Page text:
A crash course on Canadian politics

With the federal election coming up on October 21, Canadians will head to the polls to elect a new government. But how does Canadian governance work?

According to Dr. Richard Johnston, professor of political science at UBC, Canada keeps things simple when it comes to elections.

“The basic presumption is that the party with the largest number of members elected gets the chance to govern,” he said.

In Canada, the form of government is based on the British parliamentary system, but — naturally — it’s called the Canadian parliamentary system instead.

It differs from the system of government in the US in that a party is mandated to govern once they secure a majority, whereas the US has three separate branches that must work together to govern.

“In the specifically British/Canadian legislature, as supposed to American, is that because it’s a parliamentary system, the moral right to govern rests on the ability [for one party] to secure a majority,” said Johnston.

The Canadian national parliament is split into two chambers: The House of Commons and the Senate.

The House of Commons is made up of 338 Members of Parliament (MPs) who are elected every four years in a federal election.

The Senate is comprised of 105 senators appointed by the Prime Minister when the need arises. Senators cannot be fired and serve until they retire or turn 75.

“[The Senate] is still here because it’s hard to get rid of,” said Johnston. “It exists as part of [the British] tradition.” Also the Queen of England is Canada’s monarch but does not hold any power in the government and is represented by the Governor General instead.

In the 2019 election, 338 MPs will be elected — so why 338?

Canada is divided geographically into 338 sections called ridings. In each riding, one representative from each party will campaign in the hopes of being elected as an MP. This means that when you vote, you are not voting for the Prime Minister, but rather voting for the individual responsible for your riding.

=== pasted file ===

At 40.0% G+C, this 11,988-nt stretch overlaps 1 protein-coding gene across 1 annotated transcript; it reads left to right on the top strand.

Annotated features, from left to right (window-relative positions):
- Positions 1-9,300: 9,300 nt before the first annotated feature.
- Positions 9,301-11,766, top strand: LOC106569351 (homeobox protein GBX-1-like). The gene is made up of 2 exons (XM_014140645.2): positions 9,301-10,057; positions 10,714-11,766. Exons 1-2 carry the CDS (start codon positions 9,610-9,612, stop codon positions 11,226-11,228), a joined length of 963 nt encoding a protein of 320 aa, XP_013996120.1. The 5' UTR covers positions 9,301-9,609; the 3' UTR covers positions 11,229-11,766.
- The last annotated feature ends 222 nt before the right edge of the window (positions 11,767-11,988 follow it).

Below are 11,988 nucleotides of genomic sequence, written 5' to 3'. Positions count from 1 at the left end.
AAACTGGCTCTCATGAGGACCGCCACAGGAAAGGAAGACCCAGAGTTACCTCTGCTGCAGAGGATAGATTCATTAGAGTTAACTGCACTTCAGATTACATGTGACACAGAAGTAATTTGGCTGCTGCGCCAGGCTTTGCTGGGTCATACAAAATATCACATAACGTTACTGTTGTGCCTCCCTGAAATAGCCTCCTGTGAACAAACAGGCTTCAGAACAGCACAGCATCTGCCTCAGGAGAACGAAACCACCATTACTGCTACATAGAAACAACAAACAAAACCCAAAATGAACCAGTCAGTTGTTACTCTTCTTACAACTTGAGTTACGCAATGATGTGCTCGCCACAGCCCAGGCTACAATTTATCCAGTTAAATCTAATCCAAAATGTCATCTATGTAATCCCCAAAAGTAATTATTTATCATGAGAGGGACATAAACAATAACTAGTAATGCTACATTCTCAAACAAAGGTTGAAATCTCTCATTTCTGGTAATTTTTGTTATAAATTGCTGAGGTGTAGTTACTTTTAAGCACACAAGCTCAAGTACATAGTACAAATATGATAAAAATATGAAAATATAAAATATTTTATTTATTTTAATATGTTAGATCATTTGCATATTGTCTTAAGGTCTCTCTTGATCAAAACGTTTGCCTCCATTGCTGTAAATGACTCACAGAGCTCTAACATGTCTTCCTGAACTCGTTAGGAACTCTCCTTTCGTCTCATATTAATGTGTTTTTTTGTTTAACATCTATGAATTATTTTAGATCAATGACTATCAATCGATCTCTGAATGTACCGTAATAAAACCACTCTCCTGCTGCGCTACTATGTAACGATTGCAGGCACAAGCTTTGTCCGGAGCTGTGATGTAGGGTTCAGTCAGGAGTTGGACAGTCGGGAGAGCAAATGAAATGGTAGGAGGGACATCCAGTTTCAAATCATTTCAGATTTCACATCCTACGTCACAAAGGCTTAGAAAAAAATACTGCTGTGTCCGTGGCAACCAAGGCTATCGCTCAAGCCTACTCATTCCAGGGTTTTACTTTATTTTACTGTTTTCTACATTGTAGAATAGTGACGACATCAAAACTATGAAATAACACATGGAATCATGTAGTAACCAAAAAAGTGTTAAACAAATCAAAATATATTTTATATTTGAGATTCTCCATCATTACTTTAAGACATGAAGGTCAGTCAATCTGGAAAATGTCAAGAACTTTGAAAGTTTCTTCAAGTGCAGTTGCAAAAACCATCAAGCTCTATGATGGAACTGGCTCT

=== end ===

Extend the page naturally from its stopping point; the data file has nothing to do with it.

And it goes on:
In Canada, our MPs are elected using the plurality formula. This means that the winner is the person who gets more votes than anyone else, not more votes than all the votes combined.

“We just put an ‘x’ in the box, count the ballots and whoever gets the most ‘x’s wins,” Johnston explained.

When all 338 MPs have been elected, the party with the most elected MPs becomes the Government, with the leader of that party becoming Canada’s Prime Minister. The second most represented party becomes the Official Opposition and the rest of the parties don’t get fancy titles.

This system allows for a diversity of ideas within the House of Commons, which is beneficial not only because there are a variety of perspectives provided on every issue, but also because one party is not able to hold all the power.

On the other hand, there can be a minority government, meaning the government party holds less than 50 per cent of the seats within the house. Due to the governing party’s lack of dominance, they have to negotiate with the other parties to gain votes. This can sometimes be inefficient, making it difficult to get any policies passed.

When asked if he had any advice for first-time voters, Johnston said, “Just vote for the party you like the best.”